Technically speaking, only about half of my traveling is for work. We currently have projects in Wisconsin, California, and Oklahoma, but we’ve recently finished up work in Louisiana, Tennessee and Georgia … pretty remarkable considering we are a small firm of 8 people and half of our work is residential. In addition to traveling for specific projects, I get asked to frequently speak on the subject of “Digital Communication” – in particular to how Architects can communicate using digital technology because …[waving hands over laptop] people seem to think that I am an expert in this area which all things considered, I suppose I am. Sometimes the travel associated with these presentations is pretty awesome, but even at its worst, it’s still pretty good.
Earlier this month, right after I was in California for a residential project, I flew up to Minnesota to present at the Lake Superior Design Retreat, a 2-day event with somewhere between 60 and 100 people in attendance. It was an intimate experience and I think I managed to talk to just about all the people there at one point or another. I met some interesting people but the thing that was most memorable about this particular design retreat is that a large number of the attendees were NOT architects. There were 4 featured speakers and there wasn’t a designated topic for the event – it seemed completely random. I’m not sure how my presentation went over but I do know that it got some laughs so I suppose at the very least, people were entertained.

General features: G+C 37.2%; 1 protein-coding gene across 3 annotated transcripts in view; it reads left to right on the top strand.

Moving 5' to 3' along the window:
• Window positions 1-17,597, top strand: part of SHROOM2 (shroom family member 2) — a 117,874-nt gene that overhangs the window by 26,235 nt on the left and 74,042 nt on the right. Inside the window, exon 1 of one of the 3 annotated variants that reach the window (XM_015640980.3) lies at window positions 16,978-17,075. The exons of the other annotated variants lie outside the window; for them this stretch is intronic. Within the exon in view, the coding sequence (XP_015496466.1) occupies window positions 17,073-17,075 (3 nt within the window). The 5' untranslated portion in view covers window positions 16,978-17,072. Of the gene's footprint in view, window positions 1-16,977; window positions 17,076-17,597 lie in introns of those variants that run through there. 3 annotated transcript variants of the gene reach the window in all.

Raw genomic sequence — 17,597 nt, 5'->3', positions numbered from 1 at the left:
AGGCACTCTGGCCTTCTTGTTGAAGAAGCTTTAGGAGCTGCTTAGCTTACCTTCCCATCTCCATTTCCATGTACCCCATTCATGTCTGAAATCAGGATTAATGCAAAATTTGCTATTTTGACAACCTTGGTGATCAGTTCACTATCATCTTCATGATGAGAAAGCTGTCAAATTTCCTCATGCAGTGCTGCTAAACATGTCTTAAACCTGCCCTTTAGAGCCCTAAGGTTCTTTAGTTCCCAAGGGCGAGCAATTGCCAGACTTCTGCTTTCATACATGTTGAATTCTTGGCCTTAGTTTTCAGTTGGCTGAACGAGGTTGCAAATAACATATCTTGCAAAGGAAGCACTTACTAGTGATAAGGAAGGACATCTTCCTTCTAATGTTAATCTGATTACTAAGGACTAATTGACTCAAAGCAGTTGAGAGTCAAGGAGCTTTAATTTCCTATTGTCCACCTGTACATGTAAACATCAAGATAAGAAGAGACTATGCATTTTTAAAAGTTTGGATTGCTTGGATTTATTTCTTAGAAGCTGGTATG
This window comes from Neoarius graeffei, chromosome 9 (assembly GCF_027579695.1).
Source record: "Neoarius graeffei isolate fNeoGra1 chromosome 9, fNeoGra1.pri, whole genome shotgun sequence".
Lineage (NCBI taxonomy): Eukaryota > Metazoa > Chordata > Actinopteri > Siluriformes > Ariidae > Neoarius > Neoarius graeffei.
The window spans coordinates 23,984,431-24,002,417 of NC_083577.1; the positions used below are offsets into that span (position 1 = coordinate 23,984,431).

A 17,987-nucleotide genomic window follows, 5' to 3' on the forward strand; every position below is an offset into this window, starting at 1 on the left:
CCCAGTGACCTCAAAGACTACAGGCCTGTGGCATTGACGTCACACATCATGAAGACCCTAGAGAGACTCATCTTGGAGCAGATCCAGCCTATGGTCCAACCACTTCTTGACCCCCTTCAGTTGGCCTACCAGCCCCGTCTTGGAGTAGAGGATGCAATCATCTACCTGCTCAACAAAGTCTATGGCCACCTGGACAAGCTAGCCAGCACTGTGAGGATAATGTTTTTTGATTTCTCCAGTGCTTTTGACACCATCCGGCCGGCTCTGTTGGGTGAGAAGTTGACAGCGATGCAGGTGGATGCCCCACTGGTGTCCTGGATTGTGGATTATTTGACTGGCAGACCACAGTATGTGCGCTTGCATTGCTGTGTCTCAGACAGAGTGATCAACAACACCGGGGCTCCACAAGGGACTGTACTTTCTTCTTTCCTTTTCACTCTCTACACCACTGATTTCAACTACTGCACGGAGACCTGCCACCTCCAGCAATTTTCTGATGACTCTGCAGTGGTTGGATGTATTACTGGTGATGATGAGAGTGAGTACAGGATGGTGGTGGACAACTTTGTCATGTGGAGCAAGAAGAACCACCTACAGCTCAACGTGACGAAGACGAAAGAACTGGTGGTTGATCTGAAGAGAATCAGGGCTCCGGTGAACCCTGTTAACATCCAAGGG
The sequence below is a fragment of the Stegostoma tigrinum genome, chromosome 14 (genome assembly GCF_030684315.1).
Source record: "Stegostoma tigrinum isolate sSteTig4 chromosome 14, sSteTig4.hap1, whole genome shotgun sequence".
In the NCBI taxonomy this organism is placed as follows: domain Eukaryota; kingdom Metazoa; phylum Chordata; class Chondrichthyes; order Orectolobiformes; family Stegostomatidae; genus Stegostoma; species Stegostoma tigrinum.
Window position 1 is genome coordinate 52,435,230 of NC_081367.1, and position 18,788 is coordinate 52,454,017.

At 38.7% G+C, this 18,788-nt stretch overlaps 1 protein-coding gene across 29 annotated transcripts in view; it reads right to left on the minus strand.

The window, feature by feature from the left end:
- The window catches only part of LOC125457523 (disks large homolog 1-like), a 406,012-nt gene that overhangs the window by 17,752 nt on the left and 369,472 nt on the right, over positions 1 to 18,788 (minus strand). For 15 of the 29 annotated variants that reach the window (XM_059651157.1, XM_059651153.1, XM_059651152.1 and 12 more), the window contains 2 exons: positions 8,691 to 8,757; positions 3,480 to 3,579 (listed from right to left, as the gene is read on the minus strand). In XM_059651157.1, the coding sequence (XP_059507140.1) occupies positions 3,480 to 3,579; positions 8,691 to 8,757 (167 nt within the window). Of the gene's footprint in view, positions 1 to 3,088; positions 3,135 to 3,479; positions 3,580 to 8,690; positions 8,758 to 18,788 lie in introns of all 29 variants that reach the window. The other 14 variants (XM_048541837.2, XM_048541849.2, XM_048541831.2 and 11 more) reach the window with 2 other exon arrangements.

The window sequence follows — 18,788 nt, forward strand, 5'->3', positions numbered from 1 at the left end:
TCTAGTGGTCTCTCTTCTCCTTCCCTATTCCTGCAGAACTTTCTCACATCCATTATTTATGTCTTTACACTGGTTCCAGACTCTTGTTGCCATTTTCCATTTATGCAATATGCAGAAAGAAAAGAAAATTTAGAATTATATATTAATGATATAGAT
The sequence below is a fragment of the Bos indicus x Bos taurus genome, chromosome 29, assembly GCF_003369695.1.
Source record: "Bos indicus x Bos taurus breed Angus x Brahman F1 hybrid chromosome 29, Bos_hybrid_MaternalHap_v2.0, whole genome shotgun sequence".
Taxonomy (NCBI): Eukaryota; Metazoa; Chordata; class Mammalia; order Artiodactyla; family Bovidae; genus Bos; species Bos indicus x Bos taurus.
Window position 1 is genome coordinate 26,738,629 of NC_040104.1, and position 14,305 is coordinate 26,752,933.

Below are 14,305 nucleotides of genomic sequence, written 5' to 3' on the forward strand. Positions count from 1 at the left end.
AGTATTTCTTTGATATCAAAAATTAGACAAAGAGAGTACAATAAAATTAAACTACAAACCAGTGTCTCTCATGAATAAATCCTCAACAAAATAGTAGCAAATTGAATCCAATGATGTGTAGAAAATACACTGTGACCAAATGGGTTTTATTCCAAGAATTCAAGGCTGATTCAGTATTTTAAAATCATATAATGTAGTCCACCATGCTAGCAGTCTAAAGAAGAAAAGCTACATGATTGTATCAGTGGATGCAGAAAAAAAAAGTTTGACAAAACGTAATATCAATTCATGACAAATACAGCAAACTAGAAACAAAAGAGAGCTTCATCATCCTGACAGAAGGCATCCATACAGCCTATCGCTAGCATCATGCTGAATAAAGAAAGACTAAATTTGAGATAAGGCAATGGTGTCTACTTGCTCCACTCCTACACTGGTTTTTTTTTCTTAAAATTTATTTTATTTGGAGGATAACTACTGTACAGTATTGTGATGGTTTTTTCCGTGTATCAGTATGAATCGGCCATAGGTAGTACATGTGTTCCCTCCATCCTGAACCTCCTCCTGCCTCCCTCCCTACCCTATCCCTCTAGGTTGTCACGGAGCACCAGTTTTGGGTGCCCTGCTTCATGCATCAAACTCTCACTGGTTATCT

Right on the heels of the Lake Superior Design Retreat was my daughters Spring Break – which is historically a time when the entire family (all three of us) take an early vacation. I don’t know what it is about my workload but this March trip is almost always the one I feel like I “need” the most. This year we decided to get off the radar map and we went to Black Point Cay, Exumas, Bahamas. My flight was from Minneapolis, Minnesota to Miami, Florida, to Nassau, Bahamas and then a 60 minute charter flight on Flamingo Air to Black Point … which is generally considered to be in the middle of nowhere, and just south of the Bermuda Triangle.